4 min read

Financing Higher Education: College Tuition Planning and Beyond

College tuition planning is important for many families. Knowing that you will be able to provide options for your child down the road means that in many cases, parents begin planning for college when children are quite young. The good news is, there’s no one right way to approach college tuition planning. Instead, families can choose from a range of strategies, each with its own pros and cons. The goal is to strike the right balance between saving as much as you can afford to save for college, while protecting your own long-term financial future. 



All families should work with their financial planning advisors to devise specific college tuition planning strategies. Factors including the number of children in your family, your income and your larger financial goals must be taken into account when determining which of the following college savings vehicles might be part of your plan. 


  • 529 plans: Opening a 529 plan is often the first step parents take when they start thinking about college planning. There are pros and cons to using 529 plans. Flexibility and favorable tax treatment are two of the main advantages. Just about anyone can open or contribute to a 529 plan that’s established for a child’s benefit, and the beneficiary can use the money tax-free to pay for qualified educational expenses (including secondary school tuition). Contributions made to a 529 plan may also be tax-deductible at the state level, assuming contributors are residents of the state where the plan is established. If you’re pretty confident that a child is college-bound, a 529 plan might be a good place to do some tax-advantaged saving for those expenses.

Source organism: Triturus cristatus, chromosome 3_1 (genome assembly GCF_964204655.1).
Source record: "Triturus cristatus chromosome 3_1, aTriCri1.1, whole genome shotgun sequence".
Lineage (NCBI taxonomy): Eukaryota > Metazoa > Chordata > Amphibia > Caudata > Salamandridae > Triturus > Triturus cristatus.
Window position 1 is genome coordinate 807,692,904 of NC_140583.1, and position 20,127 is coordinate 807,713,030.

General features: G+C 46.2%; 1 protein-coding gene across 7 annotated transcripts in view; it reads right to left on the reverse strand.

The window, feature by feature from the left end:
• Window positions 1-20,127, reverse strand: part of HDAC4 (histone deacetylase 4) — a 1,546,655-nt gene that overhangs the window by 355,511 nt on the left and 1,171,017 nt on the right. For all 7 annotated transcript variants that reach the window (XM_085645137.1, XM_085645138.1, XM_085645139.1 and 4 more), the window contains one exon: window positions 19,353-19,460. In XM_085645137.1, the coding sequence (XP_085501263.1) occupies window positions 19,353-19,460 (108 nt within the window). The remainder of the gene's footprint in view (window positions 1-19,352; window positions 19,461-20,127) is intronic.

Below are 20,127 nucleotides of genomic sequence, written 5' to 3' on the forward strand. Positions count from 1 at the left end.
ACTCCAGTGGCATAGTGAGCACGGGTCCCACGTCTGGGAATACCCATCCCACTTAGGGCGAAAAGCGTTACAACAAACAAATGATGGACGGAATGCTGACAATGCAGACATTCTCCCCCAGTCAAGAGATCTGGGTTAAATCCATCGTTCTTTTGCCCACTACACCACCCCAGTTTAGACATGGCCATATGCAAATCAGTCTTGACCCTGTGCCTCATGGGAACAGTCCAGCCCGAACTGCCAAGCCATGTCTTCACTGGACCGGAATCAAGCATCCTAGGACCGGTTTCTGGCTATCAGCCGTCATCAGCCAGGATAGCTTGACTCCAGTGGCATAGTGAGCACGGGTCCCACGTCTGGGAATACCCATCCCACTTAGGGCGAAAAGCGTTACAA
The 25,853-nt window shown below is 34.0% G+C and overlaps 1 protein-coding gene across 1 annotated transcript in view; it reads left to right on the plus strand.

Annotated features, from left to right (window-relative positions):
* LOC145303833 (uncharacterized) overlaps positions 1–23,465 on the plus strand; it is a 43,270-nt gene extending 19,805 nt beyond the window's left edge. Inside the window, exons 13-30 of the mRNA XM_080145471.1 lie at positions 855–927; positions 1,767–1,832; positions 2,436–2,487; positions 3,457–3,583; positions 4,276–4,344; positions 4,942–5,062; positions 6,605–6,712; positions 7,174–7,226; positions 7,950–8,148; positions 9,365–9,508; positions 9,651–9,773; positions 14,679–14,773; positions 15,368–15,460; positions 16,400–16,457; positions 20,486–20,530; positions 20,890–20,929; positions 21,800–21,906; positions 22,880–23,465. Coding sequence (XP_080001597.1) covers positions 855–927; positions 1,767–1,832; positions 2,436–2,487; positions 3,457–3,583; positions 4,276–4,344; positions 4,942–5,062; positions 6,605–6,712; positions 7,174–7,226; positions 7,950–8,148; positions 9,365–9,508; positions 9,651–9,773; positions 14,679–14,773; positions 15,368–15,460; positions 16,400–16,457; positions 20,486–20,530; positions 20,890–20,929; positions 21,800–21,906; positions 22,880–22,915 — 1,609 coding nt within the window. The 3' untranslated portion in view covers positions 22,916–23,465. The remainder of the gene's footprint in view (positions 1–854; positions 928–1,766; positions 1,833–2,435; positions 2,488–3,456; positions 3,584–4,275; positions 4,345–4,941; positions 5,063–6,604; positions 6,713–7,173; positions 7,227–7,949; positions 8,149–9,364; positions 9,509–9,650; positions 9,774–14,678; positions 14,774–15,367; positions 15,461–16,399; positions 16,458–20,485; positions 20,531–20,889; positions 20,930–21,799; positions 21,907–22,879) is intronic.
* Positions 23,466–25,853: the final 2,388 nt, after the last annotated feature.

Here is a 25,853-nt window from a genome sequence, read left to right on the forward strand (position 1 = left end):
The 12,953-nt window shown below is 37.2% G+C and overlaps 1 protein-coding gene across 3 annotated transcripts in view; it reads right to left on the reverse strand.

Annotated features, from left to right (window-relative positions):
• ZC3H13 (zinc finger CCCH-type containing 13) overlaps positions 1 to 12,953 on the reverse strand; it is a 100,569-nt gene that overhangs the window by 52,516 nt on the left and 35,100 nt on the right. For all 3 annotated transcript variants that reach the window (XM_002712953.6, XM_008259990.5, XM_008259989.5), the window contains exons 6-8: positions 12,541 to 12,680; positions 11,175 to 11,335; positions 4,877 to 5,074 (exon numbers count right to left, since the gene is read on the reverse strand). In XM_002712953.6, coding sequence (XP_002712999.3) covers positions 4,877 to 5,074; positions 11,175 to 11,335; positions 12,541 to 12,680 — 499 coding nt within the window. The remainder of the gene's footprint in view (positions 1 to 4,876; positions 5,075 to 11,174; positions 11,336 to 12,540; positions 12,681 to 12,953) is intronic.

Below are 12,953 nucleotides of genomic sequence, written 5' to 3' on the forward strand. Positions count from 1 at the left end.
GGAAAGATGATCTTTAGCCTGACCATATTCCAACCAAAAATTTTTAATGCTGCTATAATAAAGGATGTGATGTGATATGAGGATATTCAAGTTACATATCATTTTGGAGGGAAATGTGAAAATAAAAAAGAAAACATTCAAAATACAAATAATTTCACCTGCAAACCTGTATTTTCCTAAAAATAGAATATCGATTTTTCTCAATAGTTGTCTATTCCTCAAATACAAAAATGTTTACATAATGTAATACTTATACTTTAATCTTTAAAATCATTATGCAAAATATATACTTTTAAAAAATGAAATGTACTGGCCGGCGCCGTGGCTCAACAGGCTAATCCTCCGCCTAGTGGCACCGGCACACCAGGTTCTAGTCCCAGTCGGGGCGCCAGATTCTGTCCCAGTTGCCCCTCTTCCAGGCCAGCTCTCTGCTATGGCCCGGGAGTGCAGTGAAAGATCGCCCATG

• Education savings accounts: Compared to 529 plans, education savings accounts (ESAs, also known as Coverdell ESAs) have more limitations. No more than $2,000 per year may be added to one beneficiary’s ESA per year. Contributions aren’t tax deductible. And, income limits mean you will not be able to contribute to a child’s ESA if your modified AGI is above a certain threshold. For those reasons, ESAs may not be part of your family’s college tuition planning strategy at all; or, ESAs may be used to supplement other savings.